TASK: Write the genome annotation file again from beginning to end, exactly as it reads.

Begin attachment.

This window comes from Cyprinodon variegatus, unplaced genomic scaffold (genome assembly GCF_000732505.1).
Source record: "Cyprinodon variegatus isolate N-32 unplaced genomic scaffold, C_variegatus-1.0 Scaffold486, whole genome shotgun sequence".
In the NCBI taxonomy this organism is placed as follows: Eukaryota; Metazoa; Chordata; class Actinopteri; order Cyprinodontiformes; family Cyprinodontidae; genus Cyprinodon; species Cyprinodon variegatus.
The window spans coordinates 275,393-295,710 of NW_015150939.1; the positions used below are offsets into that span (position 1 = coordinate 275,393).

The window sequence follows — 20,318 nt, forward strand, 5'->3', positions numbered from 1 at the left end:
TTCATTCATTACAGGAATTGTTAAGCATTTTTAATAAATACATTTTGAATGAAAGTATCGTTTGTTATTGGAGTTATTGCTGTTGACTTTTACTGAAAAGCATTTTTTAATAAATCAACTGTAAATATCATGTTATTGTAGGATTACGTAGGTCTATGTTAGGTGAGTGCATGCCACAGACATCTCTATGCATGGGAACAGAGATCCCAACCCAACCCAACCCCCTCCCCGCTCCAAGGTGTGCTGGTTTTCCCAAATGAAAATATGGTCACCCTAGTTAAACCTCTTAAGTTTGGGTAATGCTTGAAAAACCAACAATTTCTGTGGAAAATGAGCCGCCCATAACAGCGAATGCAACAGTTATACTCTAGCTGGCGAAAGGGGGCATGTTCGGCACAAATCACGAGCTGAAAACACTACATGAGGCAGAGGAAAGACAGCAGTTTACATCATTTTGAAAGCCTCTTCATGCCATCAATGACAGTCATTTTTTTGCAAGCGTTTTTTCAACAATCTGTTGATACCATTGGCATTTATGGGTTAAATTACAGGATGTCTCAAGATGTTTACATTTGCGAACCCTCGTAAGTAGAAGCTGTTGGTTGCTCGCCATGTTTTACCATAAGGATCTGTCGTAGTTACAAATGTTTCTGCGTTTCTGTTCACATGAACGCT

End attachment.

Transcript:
This window comes from Cyprinodon variegatus, unplaced genomic scaffold (genome assembly GCF_000732505.1).
Source record: "Cyprinodon variegatus isolate N-32 unplaced genomic scaffold, C_variegatus-1.0 Scaffold486, whole genome shotgun sequence".
In the NCBI taxonomy this organism is placed as follows: Eukaryota; Metazoa; Chordata; class Actinopteri; order Cyprinodontiformes; family Cyprinodontidae; genus Cyprinodon; species Cyprinodon variegatus.
The window spans coordinates 275,393-295,710 of NW_015150939.1; the positions used below are offsets into that span (position 1 = coordinate 275,393).

The window sequence follows — 20,318 nt, forward strand, 5'->3', positions numbered from 1 at the left end:
TTCATTCATTACAGGAATTGTTAAGCATTTTTAATAAATACATTTTGAATGAAAGTATCGTTTGTTATTGGAGTTATTGCTGTTGACTTTTACTGAAAAGCATTTTTTAATAAATCAACTGTAAATATCATGTTATTGTAGGATTACGTAGGTCTATGTTAGGTGAGTGCATGCCACAGACATCTCTATGCATGGGAACAGAGATCCCAACCCAACCCAACCCCCTCCCCGCTCCAAGGTGTGCTGGTTTTCCCAAATGAAAATATGGTCACCCTAGTTAAACCTCTTAAGTTTGGGTAATGCTTGAAAAACCAACAATTTCTGTGGAAAATGAGCCGCCCATAACAGCGAATGCAACAGTTATACTCTAGCTGGCGAAAGGGGGCATGTTCGGCACAAATCACGAGCTGAAAACACTACATGAGGCAGAGGAAAGACAGCAGTTTACATCATTTTGAAAGCCTCTTCATGCCATCAATGACAGTCATTTTTTTGCAAGCGTTTTTTCAACAATCTGTTGATACCATTGGCATTTATGGGTTAAATTACAGGATGTCTCAAGATGTTTACATTTGCGAACCCTCGTAAGTAGAAGCTGTTGGTTGCTCGCCATGTTTTACCATAAGGATCTGTCGTAGTTACAAATGTTTCTGCGTTTCTGTTCACATGAACGCT